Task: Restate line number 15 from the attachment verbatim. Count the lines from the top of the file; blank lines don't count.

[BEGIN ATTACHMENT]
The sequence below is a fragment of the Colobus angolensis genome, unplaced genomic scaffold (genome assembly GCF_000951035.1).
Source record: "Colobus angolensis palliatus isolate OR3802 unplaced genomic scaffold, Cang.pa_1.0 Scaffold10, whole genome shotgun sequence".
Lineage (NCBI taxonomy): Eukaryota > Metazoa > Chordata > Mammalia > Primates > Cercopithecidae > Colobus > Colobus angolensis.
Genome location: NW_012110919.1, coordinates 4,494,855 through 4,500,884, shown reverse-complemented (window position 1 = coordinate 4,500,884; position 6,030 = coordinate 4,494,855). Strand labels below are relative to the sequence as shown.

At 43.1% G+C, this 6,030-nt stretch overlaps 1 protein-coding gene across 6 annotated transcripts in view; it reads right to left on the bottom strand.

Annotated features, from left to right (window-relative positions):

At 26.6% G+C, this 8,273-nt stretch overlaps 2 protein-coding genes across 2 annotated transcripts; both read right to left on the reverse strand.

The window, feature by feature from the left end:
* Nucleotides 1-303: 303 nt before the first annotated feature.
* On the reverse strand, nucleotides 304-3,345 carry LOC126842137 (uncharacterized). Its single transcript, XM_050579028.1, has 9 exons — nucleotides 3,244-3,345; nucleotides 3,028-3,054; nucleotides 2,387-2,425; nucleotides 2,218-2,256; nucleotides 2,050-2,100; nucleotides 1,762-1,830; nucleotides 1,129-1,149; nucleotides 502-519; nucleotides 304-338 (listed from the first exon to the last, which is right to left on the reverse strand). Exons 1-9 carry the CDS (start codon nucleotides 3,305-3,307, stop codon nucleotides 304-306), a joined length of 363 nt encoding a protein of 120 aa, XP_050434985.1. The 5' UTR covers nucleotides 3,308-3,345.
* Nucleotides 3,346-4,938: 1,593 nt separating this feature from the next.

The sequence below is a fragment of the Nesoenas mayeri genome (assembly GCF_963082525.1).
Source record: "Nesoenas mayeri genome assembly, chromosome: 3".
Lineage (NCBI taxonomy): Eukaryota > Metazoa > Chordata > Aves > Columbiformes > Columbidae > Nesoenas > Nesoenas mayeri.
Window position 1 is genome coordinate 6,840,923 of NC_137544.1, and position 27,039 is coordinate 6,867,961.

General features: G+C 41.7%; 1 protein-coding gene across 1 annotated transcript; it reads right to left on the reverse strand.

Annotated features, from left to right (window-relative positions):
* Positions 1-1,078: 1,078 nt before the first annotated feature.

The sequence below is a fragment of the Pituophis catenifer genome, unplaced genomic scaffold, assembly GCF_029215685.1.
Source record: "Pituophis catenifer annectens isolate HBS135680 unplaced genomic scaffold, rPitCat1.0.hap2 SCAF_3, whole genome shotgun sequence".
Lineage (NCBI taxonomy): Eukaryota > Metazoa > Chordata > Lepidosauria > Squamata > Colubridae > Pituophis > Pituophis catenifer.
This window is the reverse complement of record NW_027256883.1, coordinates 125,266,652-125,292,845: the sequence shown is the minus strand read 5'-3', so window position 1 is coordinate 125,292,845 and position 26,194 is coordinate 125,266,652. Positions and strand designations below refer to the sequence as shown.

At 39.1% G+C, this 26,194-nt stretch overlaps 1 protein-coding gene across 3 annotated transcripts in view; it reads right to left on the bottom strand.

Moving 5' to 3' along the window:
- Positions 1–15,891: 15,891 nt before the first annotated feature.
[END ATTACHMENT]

Window position 1 is genome coordinate 6,840,923 of NC_137544.1, and position 27,039 is coordinate 6,867,961.